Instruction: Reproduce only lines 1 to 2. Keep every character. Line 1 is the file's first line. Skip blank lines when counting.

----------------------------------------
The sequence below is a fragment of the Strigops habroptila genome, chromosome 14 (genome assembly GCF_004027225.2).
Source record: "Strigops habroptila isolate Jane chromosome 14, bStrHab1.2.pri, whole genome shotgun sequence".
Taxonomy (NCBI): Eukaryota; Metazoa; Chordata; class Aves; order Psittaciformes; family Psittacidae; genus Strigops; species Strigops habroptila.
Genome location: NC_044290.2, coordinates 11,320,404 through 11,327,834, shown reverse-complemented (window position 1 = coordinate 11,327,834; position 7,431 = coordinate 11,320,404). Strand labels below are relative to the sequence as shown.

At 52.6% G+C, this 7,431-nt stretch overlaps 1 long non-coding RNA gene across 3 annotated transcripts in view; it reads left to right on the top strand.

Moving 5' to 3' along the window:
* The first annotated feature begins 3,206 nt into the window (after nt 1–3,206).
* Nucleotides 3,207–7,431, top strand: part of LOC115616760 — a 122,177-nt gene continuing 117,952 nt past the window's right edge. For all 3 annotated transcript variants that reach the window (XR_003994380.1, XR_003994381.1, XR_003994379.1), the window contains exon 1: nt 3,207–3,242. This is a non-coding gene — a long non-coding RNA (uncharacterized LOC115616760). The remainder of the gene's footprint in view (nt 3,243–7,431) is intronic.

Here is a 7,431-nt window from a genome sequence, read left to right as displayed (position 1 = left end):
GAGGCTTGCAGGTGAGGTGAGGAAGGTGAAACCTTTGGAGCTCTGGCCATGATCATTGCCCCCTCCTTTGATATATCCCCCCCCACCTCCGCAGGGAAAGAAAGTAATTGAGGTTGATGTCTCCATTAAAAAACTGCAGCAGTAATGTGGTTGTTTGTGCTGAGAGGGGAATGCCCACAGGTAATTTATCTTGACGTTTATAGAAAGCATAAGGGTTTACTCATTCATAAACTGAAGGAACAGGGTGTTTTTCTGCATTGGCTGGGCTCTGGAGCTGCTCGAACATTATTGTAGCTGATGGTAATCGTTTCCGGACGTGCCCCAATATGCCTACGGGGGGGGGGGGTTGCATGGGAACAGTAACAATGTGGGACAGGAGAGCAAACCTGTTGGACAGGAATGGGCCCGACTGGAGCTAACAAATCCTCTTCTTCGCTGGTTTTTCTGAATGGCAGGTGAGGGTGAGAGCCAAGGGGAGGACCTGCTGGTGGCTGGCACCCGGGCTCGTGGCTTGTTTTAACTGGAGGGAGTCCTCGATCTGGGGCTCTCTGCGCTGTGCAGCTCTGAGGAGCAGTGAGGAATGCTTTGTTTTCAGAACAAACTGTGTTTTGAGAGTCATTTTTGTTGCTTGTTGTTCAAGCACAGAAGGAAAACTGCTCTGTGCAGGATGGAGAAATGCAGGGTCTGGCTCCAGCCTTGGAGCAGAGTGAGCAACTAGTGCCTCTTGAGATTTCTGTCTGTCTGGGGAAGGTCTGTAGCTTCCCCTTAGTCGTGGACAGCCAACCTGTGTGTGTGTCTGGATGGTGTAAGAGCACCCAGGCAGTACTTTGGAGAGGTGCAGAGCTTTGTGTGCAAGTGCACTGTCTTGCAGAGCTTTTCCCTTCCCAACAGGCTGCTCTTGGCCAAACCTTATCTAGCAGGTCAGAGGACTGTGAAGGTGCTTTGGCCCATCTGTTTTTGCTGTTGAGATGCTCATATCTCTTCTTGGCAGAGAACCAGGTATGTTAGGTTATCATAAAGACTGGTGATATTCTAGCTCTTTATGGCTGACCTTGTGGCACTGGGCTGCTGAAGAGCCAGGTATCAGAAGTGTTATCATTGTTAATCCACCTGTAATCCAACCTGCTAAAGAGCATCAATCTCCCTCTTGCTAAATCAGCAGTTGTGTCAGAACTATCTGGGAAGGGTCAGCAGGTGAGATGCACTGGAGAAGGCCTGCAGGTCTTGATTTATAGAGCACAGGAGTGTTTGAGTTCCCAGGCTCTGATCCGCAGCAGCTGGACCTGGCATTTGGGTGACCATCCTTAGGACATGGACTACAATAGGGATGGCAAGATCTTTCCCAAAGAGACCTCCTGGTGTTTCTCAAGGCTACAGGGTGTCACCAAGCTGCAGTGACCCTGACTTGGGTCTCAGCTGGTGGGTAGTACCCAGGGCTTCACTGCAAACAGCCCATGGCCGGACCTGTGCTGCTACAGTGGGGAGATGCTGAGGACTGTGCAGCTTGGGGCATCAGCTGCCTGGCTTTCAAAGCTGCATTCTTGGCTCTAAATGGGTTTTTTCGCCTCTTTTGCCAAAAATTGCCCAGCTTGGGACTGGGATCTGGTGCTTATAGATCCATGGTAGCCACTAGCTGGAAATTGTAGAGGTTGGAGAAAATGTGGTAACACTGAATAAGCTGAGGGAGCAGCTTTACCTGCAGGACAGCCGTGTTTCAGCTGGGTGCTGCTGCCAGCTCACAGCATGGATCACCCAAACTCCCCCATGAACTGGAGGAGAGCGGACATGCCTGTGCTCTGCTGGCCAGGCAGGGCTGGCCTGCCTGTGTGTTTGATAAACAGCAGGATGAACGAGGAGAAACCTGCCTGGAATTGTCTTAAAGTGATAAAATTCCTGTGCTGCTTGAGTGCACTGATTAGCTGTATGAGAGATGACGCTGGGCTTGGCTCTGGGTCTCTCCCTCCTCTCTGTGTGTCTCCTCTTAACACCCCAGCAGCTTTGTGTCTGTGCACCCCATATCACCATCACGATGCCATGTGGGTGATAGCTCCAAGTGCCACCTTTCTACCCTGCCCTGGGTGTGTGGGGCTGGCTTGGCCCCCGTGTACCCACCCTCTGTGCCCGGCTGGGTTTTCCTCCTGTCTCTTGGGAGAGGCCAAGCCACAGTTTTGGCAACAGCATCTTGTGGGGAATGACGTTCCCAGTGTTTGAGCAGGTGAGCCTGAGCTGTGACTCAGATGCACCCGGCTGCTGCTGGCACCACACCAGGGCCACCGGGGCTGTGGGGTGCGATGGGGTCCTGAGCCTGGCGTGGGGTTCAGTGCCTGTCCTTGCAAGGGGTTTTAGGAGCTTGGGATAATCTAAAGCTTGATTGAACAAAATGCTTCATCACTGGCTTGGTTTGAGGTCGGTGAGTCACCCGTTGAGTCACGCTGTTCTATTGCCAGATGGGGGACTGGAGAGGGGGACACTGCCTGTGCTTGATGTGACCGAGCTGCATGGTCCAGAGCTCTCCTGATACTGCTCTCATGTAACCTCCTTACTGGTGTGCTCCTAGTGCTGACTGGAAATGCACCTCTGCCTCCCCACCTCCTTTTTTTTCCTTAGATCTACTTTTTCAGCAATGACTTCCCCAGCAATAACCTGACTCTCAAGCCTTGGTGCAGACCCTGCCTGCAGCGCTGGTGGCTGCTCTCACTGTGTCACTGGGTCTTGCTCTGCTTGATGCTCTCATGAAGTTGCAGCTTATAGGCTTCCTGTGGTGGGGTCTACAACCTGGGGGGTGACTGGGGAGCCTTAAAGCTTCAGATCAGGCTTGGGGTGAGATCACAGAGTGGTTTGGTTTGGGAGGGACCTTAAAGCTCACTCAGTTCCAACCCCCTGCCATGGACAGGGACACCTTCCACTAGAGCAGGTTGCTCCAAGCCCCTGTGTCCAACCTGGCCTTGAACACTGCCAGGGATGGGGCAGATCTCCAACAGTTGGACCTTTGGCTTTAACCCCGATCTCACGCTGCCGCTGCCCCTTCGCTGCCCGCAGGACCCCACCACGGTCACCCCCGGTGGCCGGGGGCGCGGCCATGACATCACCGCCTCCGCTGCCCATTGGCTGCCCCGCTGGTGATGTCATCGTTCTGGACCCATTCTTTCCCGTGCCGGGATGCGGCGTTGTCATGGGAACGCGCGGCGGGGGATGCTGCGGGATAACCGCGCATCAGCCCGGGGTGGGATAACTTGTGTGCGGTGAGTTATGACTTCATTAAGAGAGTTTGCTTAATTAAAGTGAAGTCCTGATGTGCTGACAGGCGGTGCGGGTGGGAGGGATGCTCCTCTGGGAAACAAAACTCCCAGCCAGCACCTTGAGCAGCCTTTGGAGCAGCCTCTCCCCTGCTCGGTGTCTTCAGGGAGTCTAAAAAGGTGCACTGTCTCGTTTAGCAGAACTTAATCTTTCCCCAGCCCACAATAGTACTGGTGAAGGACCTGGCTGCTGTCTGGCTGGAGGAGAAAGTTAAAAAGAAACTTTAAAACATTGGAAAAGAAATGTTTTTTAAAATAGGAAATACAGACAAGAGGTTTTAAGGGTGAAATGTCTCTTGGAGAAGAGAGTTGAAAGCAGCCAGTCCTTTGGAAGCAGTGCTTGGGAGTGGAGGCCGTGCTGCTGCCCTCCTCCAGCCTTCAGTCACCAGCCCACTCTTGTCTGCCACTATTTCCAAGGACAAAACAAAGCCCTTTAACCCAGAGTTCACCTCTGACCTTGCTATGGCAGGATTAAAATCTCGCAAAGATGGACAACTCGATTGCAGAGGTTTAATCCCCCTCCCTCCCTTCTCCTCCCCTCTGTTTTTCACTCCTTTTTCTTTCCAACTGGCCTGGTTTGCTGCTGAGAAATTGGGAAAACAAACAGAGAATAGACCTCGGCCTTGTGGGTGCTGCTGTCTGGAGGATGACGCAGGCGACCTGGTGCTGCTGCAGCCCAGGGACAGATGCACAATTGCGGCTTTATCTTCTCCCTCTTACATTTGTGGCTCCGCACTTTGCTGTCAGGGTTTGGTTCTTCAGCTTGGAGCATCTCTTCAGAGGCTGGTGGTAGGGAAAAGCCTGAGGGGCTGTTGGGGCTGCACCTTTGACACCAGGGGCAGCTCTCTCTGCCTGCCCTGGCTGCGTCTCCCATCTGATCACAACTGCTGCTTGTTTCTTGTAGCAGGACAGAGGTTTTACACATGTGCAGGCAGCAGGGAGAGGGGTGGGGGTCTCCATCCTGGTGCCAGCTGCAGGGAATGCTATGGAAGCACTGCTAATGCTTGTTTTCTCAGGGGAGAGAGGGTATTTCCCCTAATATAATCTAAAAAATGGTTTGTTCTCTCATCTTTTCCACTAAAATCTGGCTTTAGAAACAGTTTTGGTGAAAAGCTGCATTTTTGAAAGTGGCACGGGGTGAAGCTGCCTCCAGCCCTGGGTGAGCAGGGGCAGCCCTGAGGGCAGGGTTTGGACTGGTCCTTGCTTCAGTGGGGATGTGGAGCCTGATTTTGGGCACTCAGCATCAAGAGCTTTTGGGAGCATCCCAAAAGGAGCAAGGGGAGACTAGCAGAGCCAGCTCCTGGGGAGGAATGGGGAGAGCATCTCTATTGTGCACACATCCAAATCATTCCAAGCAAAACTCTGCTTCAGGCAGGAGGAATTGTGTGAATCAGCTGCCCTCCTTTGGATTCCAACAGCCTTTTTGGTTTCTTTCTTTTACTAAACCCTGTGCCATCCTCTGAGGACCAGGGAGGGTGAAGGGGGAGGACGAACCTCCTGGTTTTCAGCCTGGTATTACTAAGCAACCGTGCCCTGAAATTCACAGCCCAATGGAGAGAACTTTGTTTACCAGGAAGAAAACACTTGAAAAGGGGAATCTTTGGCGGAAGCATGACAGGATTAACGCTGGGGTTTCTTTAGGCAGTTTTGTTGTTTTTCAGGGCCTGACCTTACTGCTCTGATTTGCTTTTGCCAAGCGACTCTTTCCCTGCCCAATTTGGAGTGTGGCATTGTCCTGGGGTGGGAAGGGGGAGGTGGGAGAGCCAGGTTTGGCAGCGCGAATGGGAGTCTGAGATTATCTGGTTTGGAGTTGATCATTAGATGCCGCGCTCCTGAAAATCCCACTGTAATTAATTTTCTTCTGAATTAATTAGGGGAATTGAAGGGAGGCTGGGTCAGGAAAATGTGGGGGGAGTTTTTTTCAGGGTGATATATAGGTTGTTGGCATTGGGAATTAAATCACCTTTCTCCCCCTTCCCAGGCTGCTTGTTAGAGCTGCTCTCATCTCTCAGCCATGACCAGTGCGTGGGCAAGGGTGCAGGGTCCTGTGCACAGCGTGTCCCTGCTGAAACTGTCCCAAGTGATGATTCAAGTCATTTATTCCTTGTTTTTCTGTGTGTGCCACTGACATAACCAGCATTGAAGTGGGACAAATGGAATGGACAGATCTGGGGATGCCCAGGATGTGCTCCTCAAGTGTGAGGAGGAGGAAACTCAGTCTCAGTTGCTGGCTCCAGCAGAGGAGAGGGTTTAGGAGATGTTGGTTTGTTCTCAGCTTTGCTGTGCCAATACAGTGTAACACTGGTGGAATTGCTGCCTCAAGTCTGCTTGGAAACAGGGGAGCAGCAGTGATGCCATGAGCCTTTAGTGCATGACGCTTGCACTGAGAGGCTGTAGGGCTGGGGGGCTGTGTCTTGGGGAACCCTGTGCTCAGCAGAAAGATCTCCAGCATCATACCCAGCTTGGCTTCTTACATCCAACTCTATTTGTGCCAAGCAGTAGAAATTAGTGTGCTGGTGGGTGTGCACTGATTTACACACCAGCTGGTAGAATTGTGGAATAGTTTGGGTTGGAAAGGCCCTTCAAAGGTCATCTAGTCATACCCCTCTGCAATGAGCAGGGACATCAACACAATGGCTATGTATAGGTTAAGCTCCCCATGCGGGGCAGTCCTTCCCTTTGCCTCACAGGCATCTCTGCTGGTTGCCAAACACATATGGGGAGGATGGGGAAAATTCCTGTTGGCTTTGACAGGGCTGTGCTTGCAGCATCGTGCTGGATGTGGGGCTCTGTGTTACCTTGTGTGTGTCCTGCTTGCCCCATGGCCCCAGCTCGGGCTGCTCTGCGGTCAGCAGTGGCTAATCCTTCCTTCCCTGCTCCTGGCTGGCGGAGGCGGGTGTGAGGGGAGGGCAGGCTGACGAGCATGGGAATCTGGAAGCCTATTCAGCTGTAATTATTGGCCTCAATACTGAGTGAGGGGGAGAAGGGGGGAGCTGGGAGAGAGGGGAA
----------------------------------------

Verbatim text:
The sequence below is a fragment of the Strigops habroptila genome, chromosome 14 (genome assembly GCF_004027225.2).
Source record: "Strigops habroptila isolate Jane chromosome 14, bStrHab1.2.pri, whole genome shotgun sequence".